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Keywords:

  • DNA methylation;
  • epigenetic;
  • non-obstructive azoospermia;
  • obstructive azoospermia;
  • testicular tissue

Summary

  1. Top of page
  2. Summary
  3. Introduction
  4. Materials and methods
  5. Results
  6. Discussion
  7. References
  8. Supporting Information

The objective of this study was to assess genome-wide DNA methylation in testicular tissue from azoospermic patients. A total of 94 azoospermic patients were recruited and classified into three groups: 29 patients presented obstructive azoospermia (OA), 26 displayed non-obstructive azoospermia (NOA) and successful retrieval of spermatozoa by testicular sperm extraction (TESE+) and 39 displayed NOA and failure to retrieve spermatozoa by TESE (TESE−). An Illumina Infinium Human Methylation27 BeadChip DNA methylation array was used to establish a testicular DNA methylation pattern for each type of azoospermic patient. The OA and NOA groups were compared in terms of the relative M-value (the log2 ratio between methylated and non-methylated probe intensities) for each CpG site. We observed significantly different DNA methylation profiles for the NOA and OA groups, with differences at over 9000 of the 27 578 CpG sites; 212 CpG sites had a relative M-value >3. The results highlighted 14 testis-specific genes. Patient clustering with respect to these 212 CpG sites corresponded closely to the clinical classification. The DNA methylation patterns showed that in the NOA group, 78 of the 212 CpG sites were hypomethylated and 134 were hypermethylated (relative to the OA group). On the basis of these DNA methylation profiles, azoospermic patients could be classified as OA or NOA by considering the 212 CpG sites with the greatest methylation differences. Furthermore, we identified genes that may provide insight into the mechanism of idiopathic NOA.


Introduction

  1. Top of page
  2. Summary
  3. Introduction
  4. Materials and methods
  5. Results
  6. Discussion
  7. References
  8. Supporting Information

In infertile men, the incidence of azoospermia (i.e. the absence of spermatozoa after centrifugation of total ejaculate in at least two semen analyses with a 3-month interval (WHO, 2010)) is 10–20%. The condition affects 1% of the general male population (Bhasin et al., 1994; Foresta et al., 1995). Nevertheless, medical procedures such as testicular sperm extraction (TESE) can be envisaged in azoospermic patients. If spermatozoa can be retrieved by TESE (Schoysman et al., 1993), it may be possible to offer patients access to assisted reproduction techniques based on intracytoplasmic sperm injection (ICSI) (Devroey et al., 1995).

One can define two types of azoospermia:

  1. Obstructive azoospermia (OA) results from an obstruction at some position along the genital tract (the epididymis, the vas deferens or, in very rare cases, the ejaculatory duct). In the literature, OA accounts for about 40% of all azoospermia (Jarow et al., 1989; Thonneau et al., 1991). OA is mainly because of inflammation, vasectomy or the congenital bilateral absence of the vas deferens (CBAVD), which is frequently induced by mutation of the gene for the cystic fibrosis transmembrane receptor (CFTR). After a testicular biopsy, a histological examination can establish whether spermatogenesis is quantitatively and qualitatively normal (according to the European Association of Urology guidelines) (Huyghe et al., 2008; Robin et al., 2010; Oates, 2012) and thus confirm the diagnosis. In more than 90% of cases (Nicopoullos et al., 2004), sperm retrieval is successful.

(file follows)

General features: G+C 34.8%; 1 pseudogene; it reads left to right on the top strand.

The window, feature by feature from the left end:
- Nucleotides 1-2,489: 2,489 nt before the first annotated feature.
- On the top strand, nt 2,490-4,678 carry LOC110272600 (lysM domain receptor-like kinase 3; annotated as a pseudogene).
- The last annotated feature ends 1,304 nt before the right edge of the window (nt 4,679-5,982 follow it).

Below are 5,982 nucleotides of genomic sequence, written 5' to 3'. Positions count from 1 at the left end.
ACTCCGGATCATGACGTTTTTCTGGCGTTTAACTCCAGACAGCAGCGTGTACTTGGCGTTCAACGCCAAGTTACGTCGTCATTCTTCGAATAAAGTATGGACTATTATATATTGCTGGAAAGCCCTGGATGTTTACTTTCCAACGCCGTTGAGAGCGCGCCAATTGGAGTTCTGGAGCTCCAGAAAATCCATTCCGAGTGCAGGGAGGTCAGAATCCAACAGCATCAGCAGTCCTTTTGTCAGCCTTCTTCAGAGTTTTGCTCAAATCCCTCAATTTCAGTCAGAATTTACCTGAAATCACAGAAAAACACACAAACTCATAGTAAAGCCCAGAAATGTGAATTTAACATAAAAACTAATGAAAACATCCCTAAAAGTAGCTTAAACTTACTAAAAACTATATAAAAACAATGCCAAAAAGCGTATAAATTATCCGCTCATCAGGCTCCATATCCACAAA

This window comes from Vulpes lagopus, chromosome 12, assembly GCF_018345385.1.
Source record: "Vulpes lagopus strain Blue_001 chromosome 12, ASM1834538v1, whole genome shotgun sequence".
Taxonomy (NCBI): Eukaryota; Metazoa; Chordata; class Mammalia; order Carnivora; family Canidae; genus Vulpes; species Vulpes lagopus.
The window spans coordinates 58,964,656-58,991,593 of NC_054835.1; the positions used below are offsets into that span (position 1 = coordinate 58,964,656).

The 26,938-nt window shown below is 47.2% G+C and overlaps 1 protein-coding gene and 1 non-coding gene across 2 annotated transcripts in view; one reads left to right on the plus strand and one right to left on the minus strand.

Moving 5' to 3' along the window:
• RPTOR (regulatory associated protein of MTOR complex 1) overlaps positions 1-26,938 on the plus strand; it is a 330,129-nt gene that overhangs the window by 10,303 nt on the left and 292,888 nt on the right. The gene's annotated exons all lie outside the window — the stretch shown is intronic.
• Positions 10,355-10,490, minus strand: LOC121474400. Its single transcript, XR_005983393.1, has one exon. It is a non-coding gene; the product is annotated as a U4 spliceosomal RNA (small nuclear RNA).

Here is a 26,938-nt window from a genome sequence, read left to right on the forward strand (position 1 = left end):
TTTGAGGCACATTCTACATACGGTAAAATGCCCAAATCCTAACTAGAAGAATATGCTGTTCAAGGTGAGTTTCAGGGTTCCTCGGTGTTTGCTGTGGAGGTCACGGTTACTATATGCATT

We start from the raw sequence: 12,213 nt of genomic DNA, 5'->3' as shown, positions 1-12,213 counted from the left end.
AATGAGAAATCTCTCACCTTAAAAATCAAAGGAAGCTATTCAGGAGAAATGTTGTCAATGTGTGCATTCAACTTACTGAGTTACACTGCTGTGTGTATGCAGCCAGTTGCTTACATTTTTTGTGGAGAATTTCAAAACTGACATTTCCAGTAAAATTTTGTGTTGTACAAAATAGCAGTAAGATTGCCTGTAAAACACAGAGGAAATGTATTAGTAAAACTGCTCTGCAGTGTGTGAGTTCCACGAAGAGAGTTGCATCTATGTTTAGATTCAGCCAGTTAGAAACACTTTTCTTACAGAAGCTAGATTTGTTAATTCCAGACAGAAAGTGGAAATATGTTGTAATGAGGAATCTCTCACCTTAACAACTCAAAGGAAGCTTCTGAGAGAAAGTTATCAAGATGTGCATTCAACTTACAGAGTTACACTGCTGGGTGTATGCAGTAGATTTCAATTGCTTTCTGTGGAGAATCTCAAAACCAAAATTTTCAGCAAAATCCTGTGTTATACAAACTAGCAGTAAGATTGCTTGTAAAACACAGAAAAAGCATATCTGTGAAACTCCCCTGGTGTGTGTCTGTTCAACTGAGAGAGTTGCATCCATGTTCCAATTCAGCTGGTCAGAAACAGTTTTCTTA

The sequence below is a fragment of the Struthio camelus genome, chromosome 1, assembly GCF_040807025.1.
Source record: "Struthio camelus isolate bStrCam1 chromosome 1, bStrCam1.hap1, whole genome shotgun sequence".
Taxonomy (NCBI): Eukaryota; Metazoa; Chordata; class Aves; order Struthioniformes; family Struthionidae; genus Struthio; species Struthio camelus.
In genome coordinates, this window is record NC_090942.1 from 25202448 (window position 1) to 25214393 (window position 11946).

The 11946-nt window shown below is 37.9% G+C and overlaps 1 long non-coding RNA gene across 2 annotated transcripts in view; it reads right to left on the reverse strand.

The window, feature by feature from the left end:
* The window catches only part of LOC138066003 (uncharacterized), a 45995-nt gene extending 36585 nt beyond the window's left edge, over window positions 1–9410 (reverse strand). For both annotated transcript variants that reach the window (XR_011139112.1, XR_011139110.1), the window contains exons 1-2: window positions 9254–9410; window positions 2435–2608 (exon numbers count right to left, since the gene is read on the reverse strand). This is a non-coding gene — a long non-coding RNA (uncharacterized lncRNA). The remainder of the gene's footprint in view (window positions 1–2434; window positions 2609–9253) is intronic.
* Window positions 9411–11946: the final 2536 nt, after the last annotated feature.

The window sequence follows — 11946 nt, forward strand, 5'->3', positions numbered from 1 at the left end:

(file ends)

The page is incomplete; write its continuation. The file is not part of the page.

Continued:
2. Non-obstructive azoospermia (NOA) corresponds to the failure or dysfunction of spermatogenesis. Although some aetiologies are commonly observed (such as an abnormal karyotype (Klinefelter syndrome or isochromosome Yp), chromosome Yq microdeletions, a history of cryptorchidism, chemo/radiotherapy, a history of inguinoscrotal surgery or testicular tumours, etc.), most cases of NOA are idiopathic. Histopathological analysis can indicate the failure of spermatogenesis at various stages (in decreasing order of severity): Sertoli cell only (SCO) syndrome (no spermatozoa), pre- or post-meiotic germ cell maturation arrest, hypospermatogenesis (few spermatozoa) and mixed histopathological patterns. In contrast to the situation in OA, sperm retrieval is successful in only about 50% of NOA patients (Nicopoullos et al., 2004; Carpi et al., 2009). At present, there are no clinical or biological criteria that enable the accurate prediction of successful retrieval – although scoring criteria have recently been suggested (Boitrelle et al., 2011).

Hence, the failure of spermatogenesis cannot currently be explained in all cases (Huyghe et al., 2008) – even though a number of epigenetic models have recently emerged as potential aetiologies. In fact, it has been reported that sperm DNA methylation of a number of imprinted genes is abnormal or aberrant in azoospermic men (Marques et al., 2004; Kobayashi et al., 2007; Filipponi & Feil, 2009; Boissonnas et al., 2010). Methylation defects have been also observed in testicular cells (i.e. spermatozoa isolated by micromanipulation from testicular biopsies or by vasectomy reversal) from azoospermic patients (Marques et al., 2010; Minor et al., 2011). Furthermore, overall sperm DNA methylation levels are lower in infertile men than in control patients – although this finding is still subject to debate (Benchaib et al., 2003; Aoki et al., 2006).